But if you do that make sure to play your results in a variety of different environments (several different friends stereos, cars, portable players, etc.) to double check how it sounds. A good set of flat over-ear headphones (not buds) is a good investment. Most headphones are not flat. They are designed to make the music sound "better’ with say more low end. You don’t want that. A flat response curve allows you to accurately hear the material and honestly assess how it sounds.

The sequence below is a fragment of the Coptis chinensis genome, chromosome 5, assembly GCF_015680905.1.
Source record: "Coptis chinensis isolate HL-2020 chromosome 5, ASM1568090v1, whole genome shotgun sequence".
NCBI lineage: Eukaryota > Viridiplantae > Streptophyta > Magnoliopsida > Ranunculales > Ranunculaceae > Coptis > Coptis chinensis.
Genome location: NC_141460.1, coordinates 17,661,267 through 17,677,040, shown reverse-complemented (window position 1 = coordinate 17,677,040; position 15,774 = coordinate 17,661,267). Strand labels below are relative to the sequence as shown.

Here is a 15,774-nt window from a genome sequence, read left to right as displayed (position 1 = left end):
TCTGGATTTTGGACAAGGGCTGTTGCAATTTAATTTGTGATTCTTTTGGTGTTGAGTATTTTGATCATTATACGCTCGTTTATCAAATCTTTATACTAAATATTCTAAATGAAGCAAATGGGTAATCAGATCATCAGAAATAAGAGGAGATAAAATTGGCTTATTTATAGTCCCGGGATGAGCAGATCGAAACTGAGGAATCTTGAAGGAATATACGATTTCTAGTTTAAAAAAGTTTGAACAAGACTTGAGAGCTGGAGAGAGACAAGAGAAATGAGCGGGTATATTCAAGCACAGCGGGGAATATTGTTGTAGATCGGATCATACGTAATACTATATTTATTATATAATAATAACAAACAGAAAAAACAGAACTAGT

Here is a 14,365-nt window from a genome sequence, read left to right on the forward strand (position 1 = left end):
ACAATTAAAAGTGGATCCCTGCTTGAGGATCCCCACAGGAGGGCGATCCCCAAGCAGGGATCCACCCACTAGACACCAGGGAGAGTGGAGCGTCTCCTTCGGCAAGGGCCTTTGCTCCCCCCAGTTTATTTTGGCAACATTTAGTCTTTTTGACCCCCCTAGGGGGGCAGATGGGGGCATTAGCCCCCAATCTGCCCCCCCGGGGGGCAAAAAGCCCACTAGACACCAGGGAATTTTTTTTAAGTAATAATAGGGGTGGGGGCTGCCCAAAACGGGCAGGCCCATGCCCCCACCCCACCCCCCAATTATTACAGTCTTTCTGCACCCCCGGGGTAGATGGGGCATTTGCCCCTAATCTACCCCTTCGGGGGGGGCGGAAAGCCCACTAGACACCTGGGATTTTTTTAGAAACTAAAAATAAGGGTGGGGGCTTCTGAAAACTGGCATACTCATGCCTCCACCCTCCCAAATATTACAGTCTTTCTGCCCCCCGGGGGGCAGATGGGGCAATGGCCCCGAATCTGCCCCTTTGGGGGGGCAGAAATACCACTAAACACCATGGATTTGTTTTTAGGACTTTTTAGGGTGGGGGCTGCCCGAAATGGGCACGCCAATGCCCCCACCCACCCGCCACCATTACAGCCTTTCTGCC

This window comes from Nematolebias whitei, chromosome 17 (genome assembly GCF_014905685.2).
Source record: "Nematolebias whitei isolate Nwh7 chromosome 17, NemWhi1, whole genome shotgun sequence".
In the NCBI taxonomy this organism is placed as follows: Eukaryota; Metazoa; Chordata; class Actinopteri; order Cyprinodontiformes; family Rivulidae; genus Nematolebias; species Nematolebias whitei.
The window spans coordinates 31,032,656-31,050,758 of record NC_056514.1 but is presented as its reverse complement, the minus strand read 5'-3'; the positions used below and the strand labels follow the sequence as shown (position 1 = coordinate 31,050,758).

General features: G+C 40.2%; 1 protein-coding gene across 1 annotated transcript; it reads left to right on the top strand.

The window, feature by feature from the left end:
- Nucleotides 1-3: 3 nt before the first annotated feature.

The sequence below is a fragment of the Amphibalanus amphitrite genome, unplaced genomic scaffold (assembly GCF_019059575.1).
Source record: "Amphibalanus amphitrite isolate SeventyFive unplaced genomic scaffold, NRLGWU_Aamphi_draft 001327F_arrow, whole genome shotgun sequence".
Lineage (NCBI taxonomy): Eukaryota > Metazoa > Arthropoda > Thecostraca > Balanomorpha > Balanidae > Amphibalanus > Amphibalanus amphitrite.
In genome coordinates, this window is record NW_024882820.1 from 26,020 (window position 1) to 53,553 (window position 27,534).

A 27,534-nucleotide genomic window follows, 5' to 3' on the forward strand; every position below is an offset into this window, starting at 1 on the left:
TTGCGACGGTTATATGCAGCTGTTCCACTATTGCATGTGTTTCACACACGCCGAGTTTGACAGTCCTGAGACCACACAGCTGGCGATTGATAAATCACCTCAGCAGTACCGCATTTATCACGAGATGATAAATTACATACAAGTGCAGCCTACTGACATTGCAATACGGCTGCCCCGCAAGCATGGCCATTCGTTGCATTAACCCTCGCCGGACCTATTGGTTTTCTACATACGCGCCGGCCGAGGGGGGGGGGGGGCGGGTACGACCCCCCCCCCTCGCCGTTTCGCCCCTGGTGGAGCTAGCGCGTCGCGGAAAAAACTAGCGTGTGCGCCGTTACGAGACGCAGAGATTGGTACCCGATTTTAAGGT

Also I highly recommend pulling together a set of reference tracks on your DAW. These would be commercial recordings of songs in different styles (hip-hop, pop, folk, whatever you typically record) which you think are good examples of how that style should sound. Then while working, especially mixing, listen to the appropriate reference track(s) and compare it to your own work. Does the reference track have more (or less) bottom end than yours? How does the reverb compare? Mix levels between different musical components (e.g. vocals vs. guitars)? The goal being to make the 2 tracks sound similar when A/B-ing between them. Doing this will help mitigate some of distortions caused by your room.